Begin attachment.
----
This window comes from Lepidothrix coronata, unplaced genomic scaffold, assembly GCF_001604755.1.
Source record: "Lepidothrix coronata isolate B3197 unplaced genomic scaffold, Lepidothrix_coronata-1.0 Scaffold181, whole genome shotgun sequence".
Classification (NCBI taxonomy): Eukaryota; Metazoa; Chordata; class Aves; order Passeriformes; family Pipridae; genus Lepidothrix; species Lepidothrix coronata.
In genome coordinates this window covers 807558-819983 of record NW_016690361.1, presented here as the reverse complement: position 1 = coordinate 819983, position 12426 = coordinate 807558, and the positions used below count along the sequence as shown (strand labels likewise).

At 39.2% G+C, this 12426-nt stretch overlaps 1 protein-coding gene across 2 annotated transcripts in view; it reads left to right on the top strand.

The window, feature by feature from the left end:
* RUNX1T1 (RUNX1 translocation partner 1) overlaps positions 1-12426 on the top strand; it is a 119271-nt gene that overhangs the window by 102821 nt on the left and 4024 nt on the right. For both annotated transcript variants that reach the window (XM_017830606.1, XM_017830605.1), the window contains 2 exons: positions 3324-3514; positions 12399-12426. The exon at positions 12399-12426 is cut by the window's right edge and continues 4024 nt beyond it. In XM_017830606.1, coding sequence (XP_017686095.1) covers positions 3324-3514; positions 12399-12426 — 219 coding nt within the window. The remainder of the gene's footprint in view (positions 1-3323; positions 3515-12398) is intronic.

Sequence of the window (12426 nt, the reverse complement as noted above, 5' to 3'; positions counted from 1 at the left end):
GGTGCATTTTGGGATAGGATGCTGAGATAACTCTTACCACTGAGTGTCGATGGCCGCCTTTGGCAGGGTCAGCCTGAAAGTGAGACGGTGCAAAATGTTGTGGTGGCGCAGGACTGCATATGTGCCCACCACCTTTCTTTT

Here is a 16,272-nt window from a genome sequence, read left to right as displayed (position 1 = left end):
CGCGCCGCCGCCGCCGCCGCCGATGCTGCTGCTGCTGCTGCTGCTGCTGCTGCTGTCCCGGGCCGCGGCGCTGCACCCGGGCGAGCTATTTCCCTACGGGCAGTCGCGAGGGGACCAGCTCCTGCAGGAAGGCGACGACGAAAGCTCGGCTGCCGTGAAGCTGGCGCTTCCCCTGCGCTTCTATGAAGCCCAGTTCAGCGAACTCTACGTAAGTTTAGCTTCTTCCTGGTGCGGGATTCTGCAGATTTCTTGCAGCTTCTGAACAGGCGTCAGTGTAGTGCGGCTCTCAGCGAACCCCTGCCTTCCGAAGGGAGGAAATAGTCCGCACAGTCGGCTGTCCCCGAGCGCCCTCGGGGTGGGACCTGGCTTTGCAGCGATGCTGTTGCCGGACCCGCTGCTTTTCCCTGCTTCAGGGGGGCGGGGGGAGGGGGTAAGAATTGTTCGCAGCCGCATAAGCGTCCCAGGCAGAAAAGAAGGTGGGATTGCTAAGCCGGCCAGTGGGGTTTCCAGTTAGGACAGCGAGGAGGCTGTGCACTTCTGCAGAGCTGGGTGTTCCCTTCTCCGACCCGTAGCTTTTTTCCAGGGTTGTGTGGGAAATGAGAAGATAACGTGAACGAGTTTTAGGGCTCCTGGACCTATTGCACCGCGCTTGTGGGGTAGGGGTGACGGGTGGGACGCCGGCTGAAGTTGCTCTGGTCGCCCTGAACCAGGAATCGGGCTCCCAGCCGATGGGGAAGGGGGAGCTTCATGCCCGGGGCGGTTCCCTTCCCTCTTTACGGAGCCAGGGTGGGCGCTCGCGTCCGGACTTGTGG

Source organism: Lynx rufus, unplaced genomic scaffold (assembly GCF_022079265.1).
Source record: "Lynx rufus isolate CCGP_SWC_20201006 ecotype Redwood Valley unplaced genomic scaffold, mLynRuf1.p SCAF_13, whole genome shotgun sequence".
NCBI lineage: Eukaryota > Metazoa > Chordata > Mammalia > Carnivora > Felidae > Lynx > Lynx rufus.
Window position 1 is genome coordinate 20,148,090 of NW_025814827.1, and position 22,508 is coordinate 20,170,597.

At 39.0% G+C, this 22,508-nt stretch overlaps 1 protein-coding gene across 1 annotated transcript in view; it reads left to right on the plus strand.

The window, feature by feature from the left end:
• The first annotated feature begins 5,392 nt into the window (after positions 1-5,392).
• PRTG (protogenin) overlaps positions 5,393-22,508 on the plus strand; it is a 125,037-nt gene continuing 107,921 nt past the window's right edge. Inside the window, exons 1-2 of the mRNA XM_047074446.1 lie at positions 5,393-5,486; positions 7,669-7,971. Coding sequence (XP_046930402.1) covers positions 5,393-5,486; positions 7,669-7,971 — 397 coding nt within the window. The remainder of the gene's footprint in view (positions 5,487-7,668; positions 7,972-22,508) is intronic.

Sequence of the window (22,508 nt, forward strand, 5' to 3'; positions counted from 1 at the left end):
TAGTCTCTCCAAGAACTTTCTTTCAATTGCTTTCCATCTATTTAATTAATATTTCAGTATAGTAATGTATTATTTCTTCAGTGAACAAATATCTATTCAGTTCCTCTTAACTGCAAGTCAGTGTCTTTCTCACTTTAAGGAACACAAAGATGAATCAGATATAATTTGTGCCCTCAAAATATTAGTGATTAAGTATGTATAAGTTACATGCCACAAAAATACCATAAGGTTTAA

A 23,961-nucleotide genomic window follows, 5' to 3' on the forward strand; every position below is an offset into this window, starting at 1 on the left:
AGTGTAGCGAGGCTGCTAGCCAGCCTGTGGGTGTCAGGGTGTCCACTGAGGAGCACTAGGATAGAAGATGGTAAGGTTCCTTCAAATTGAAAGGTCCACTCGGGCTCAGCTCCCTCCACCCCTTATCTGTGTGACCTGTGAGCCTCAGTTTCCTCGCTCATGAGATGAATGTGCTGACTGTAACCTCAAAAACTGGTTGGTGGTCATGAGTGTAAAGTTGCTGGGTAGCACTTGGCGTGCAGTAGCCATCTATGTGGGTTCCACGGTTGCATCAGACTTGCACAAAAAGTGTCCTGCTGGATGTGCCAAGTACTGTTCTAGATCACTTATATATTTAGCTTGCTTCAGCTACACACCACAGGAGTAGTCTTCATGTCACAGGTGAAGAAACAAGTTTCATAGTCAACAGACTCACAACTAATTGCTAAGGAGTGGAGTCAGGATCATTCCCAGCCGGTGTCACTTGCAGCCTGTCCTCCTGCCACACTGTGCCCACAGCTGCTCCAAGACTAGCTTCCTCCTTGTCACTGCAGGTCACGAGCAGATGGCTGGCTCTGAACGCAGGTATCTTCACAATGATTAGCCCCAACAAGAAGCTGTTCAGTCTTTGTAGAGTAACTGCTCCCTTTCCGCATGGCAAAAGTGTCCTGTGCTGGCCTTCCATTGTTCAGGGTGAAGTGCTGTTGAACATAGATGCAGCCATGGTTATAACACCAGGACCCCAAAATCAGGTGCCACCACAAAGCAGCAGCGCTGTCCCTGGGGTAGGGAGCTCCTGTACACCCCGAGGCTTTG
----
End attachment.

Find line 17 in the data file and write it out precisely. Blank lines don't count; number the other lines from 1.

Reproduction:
The window, feature by feature from the left end: